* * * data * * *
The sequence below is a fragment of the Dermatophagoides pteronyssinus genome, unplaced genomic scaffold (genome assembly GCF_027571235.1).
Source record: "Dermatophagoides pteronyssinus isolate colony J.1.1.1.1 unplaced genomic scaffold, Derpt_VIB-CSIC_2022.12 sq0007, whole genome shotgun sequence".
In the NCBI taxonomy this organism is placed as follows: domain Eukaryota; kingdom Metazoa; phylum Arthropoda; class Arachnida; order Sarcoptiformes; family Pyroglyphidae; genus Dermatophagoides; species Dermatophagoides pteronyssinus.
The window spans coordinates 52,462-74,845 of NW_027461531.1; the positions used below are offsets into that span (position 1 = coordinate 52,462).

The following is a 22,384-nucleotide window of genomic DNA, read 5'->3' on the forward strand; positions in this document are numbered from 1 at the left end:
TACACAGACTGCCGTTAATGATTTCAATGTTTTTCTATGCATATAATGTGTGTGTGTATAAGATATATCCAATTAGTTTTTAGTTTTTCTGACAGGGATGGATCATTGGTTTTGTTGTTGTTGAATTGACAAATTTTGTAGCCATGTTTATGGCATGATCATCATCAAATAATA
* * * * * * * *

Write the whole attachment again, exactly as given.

The sequence below is a fragment of the Dermatophagoides pteronyssinus genome, unplaced genomic scaffold (genome assembly GCF_027571235.1).
Source record: "Dermatophagoides pteronyssinus isolate colony J.1.1.1.1 unplaced genomic scaffold, Derpt_VIB-CSIC_2022.12 sq0007, whole genome shotgun sequence".
In the NCBI taxonomy this organism is placed as follows: domain Eukaryota; kingdom Metazoa; phylum Arthropoda; class Arachnida; order Sarcoptiformes; family Pyroglyphidae; genus Dermatophagoides; species Dermatophagoides pteronyssinus.
The window spans coordinates 52,462-74,845 of NW_027461531.1; the positions used below are offsets into that span (position 1 = coordinate 52,462).

The following is a 22,384-nucleotide window of genomic DNA, read 5'->3' on the forward strand; positions in this document are numbered from 1 at the left end:
TACACAGACTGCCGTTAATGATTTCAATGTTTTTCTATGCATATAATGTGTGTGTGTATAAGATATATCCAATTAGTTTTTAGTTTTTCTGACAGGGATGGATCATTGGTTTTGTTGTTGTTGAATTGACAAATTTTGTAGCCATGTTTATGGCATGATCATCATCAAATAATA